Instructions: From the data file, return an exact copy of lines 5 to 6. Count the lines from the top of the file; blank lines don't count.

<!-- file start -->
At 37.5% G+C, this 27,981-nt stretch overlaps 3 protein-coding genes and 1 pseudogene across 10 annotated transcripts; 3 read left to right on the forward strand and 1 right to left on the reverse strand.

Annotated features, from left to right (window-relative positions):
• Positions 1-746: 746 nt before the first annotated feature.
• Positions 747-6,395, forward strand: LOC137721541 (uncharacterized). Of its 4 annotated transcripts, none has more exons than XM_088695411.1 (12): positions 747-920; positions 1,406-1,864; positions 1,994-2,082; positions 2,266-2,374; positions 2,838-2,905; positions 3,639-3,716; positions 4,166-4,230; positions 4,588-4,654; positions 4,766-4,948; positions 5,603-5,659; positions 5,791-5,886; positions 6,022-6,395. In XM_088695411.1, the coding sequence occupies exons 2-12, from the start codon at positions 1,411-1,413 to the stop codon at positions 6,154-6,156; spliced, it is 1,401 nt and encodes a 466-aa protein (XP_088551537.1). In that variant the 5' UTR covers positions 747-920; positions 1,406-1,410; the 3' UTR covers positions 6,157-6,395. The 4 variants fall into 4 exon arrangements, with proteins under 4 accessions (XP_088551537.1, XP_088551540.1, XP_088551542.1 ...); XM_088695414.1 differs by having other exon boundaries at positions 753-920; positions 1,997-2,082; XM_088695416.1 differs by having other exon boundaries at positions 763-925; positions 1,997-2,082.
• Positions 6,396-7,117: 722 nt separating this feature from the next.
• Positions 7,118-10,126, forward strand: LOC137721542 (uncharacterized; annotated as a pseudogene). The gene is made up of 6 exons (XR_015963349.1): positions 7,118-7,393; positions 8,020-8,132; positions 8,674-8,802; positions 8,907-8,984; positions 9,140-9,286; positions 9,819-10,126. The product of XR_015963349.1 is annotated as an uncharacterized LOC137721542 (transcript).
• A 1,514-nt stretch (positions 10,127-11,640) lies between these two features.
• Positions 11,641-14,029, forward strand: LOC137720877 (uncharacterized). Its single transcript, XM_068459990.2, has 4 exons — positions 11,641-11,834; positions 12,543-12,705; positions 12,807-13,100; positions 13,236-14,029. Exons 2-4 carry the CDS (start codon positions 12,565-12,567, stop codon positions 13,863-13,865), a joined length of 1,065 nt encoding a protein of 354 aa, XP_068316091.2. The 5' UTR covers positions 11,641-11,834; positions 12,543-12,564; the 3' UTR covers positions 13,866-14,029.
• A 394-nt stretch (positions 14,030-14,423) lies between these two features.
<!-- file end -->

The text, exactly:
• Positions 6,396-7,117: 722 nt separating this feature from the next.
• Positions 7,118-10,126, forward strand: LOC137721542 (uncharacterized; annotated as a pseudogene). The gene is made up of 6 exons (XR_015963349.1): positions 7,118-7,393; positions 8,020-8,132; positions 8,674-8,802; positions 8,907-8,984; positions 9,140-9,286; positions 9,819-10,126. The product of XR_015963349.1 is annotated as an uncharacterized LOC137721542 (transcript).